Visiting Cassville held to three hits, one run, fans 14 times vs. Mathew, three relievers in Tuesday 7-1 loss to MINK League North leader

By PAUL STURM, C-T Sports Editor
(EDITOR'S NOTE: June 14, 2:30 p.m. – Lead corrected to reflect correct St. Joseph record and winning percentage)

CHILLICOTHE, Mo. — Playing their last non-MINK League game for several weeks Tuesday, the Chillicothe Mudcats posted a sixth-consecutive victory – 7-1 over the Cassville Arrows – to improve to 8-2 overall.
The significant milepost for the Fish, schedule-wise, set the stage for last night’s first of 21-straight scheduled league games over the next three weeks.
As that began, the Mudcats were tied for first place, winning percentage-wise, in the league’s North Division with a 4-2 league record. Percentage-wise, that was equal to St. Joseph’s .667 rate. Having played twice as many league games as Chillicothe through Tuesday, the Ponies’
8-4 MINK mark gave them a 1-game advantage over Chillicothe in the standings.
The Fish visited Clarinda, Iowa, last night (visit online for a story on that game) and will turn right around and meet the same A’s in a 7:05 p.m. home game at “June” Shaffer Memorial Park stadium today.
Tonight will be “Constitution-Tribune Night” at the game. The first 48 youngsters to enter the stadium will receive a free baseball, courtesy of the C-T.
Chillicothe’s third victory over Cassville in as many meetings this summer on Tuesday bore a strong resemblance to their game at Trenton, Mo., the night before, as well as the Mudcats’ last two triumphs over league foe Nevada (Mo.) last weekend, except this one didn’t involve trailing at some point.
The four most-recent of the consecutive triumphs have been by scores of 4-3, 3-2, 4-2, and 7-2, in that order – just the types of games Jack Winters, Chillicothe head coach, had blueprinted his club playing when he formulated his roster last fall and winter.
Asked if the stretch is an indication his players have “settled in” to their summer surroundings and wood-bat style of play, he responded, “You nailed it right there.”
The contest included Mudcats season lows in runs (one) and hits (three) allowed and, for a second-straight night, 14 strikeouts of Arrows batters.
The Fish’s first two batters of the game reached and scored and starting pitcher Zack Mathes (1-1) and three relievers kept Cassville in the rearview mirror, even though the Arrows were right on the Mudcats’ back bumper until the last couple of innings.
A 10-25 miles per hour south wind blowing in from right field at “June” Shaffer Memorial Park stadium impacted the game even before Chillicothe took its first swings.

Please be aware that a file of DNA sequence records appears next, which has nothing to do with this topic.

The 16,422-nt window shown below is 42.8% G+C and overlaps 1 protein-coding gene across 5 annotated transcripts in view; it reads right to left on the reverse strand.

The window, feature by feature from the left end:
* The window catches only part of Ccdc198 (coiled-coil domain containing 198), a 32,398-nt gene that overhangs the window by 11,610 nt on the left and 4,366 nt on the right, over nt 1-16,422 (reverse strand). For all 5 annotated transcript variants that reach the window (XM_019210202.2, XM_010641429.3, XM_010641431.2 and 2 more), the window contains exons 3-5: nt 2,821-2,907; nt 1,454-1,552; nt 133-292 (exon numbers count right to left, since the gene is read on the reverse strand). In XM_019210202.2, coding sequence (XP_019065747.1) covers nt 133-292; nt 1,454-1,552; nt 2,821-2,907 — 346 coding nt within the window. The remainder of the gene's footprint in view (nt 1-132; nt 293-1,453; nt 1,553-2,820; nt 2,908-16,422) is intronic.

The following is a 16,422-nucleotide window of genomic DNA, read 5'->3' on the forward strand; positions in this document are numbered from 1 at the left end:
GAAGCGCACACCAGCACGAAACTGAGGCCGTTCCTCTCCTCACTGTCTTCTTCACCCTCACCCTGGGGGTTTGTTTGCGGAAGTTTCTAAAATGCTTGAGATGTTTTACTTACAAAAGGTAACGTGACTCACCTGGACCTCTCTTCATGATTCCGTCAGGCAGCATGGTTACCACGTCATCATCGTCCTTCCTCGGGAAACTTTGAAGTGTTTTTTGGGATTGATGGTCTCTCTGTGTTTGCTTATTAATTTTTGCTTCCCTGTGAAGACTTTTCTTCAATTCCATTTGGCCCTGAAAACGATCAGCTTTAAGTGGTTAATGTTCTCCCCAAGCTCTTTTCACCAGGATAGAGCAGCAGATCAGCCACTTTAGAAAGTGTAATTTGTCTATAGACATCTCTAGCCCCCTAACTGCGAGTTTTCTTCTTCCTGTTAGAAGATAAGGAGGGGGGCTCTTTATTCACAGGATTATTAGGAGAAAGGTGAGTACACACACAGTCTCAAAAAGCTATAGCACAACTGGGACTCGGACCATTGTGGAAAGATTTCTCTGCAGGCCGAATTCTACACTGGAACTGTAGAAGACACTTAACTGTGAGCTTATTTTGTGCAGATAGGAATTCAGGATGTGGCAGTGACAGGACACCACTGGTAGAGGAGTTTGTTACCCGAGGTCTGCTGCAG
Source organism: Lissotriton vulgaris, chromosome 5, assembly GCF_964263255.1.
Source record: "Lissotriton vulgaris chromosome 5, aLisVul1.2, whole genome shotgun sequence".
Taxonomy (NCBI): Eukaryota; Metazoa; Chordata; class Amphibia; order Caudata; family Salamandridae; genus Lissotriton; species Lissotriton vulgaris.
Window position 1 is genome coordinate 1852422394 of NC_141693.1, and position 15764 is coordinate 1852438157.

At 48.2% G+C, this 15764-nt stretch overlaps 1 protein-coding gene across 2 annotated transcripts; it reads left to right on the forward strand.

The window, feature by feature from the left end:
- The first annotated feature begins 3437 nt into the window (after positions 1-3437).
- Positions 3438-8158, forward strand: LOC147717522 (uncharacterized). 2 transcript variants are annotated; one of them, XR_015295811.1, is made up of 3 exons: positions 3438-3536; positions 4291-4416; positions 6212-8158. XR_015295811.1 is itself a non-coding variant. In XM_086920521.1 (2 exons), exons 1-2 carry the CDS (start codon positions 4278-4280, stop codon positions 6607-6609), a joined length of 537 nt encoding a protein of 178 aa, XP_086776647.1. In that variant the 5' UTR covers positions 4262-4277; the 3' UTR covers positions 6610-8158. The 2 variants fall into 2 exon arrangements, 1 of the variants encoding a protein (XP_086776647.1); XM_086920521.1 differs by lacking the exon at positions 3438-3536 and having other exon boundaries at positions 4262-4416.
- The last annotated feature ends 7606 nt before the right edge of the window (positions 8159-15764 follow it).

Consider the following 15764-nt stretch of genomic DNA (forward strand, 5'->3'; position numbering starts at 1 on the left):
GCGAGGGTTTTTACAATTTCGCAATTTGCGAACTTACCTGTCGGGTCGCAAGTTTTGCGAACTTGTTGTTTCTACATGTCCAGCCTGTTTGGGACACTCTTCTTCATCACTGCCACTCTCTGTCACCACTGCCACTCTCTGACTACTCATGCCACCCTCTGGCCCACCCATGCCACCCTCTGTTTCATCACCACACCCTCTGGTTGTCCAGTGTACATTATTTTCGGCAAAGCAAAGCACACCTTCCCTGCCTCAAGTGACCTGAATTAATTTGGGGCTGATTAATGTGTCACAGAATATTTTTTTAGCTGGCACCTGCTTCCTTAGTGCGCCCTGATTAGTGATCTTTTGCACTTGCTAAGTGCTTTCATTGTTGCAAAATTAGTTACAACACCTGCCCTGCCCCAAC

Because of the strong air current at his back, Mudcats right fielder Tanner Baker gambled with his positioning, setting up for righthanded hitters perhaps no more than 200-220 feet from home plate in the anticipation the wind would hold up anything hit over his head. That wager paid off in a little-seen way for his team and Mathes on the game’s third batter.
After retiring the first two batters, Mathes saw righty-hitting Tryston Tompkins of Cassville slash a low line drive between the first and second baseman and cleanly, on one skip off the infield dirt, into right field for an apparent hit. However, as soon as the ball came off the bat toward him, he raced in to get to it as quickly as possible. Scooping it up cleanly perhaps 60 feet onto the outfield grass and about 80 feet from the first-base bag, the lefthanded thrower from Peoria, Ariz., and Arizona’s Grand Canyon University gunned the ball to first baseman Chris Peres, the ball beating Tompkins to the bag by nearly a stride. With a 9-3 putout, Mathes had unexpectedly worked a 1-2-3 first half-inning.
Gaining a lift from the unusual defensive play, Chillicothe immediately seized the initiative at the plate.
Ramger Iglesias easily beat the throw to first on his high-bouncing, leadoff bunt single and soon stole second without a throw. Christian Hoplock joined him on base by accepting a walk from Cassville starting and losing pitcher Chance Liveoak.
A groundout to the right side moved the quick baserunners up 90 feet, allowing Bryce Bisenius’ fisted looper over the first baseman’s head to be a run-scoring single that also advanced a man to third. Baker followed with a scoring fly to right-center and Mathes had a lead to care for. The St. Andrews University righthander from Collinsville, Ill., pampered it well.